The clock reads 6:58 when Bortles catches the shotgun snap. It’s second-and-10 and UCF is down 28-18 in the fourth quarter. They’re at the opponent’s 27. Bortles takes three big steps and glances to the middle of the field before looking to his left. At the top of the drop he lands on the front of his left foot. His right foot staggers back, serving as a loaded gun that should drive the ball into a receiver’s hands.

He’s reading the left side where two receivers are running downfield. They’re outnumbered by the defense three to two until the underneath defenders stay in the flat. It’s Cover 2, and there’s one deep safety and a middle linebacker on the left side. The safety is running well outside the hash, working to cover the outside receiver. The middle linebacker is watching Bortles’ eyes to see where the ball could go.

There’s an opening. The slot receiver is running down the left hash between the underneath defender and the middle linebacker. Bortles is watching the hole in zone coverage widen. He’s graduated from reading to staring at this point. He finally sees the opening at the 15 yard line and raises his right shoulder. There’s pressure barreling in, but he’s unshaken. His feet are set and his arm is up. The ball flies off his palm as he’s hit and …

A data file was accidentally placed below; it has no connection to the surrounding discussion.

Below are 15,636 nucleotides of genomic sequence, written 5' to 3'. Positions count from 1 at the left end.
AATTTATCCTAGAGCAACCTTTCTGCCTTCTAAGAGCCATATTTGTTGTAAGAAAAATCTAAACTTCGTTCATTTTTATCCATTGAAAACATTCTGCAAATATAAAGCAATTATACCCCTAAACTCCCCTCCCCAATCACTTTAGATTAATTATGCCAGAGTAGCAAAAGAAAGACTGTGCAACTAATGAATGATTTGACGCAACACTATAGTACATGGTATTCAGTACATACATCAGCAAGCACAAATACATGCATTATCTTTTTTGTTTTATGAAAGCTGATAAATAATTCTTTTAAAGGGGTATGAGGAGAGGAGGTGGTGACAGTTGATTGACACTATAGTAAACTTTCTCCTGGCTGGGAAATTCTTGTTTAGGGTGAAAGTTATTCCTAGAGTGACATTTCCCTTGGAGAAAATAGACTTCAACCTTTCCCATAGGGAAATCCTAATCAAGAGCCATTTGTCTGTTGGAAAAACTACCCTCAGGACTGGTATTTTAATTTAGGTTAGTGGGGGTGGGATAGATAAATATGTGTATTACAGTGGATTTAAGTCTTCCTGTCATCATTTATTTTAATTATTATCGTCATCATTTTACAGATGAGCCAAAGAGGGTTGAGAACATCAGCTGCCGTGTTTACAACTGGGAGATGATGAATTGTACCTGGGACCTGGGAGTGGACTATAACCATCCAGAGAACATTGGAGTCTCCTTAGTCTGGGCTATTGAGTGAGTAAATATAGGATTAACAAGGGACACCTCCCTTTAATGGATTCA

The middle linebacker is watching Bortles’ throwing shoulder and maneuvering outside. He’s abandoned the shuffle technique through the seam and is running to attack the ball.

Near the left hash, he positions himself like a tight end and jumps in front of the slot receiver, extending his arms to come down with the interception. Game over with 6:54 remaining on the clock (9:08).

Learning how to read is a process. Sometimes raw college quarterbacks don’t ever become polished pros. There are a plethora of examples, from the top to the bottom of the draft, who haven’t lived up to expectations. Any quarterback can be another example, even Bortles.

Another thing for Bortles to learn is how to rotate his hips when throwing the ball. It’s not always easy. Try it in your living room with a throwing motion, and you’ll quickly realize that not all hips are meant to be rotated.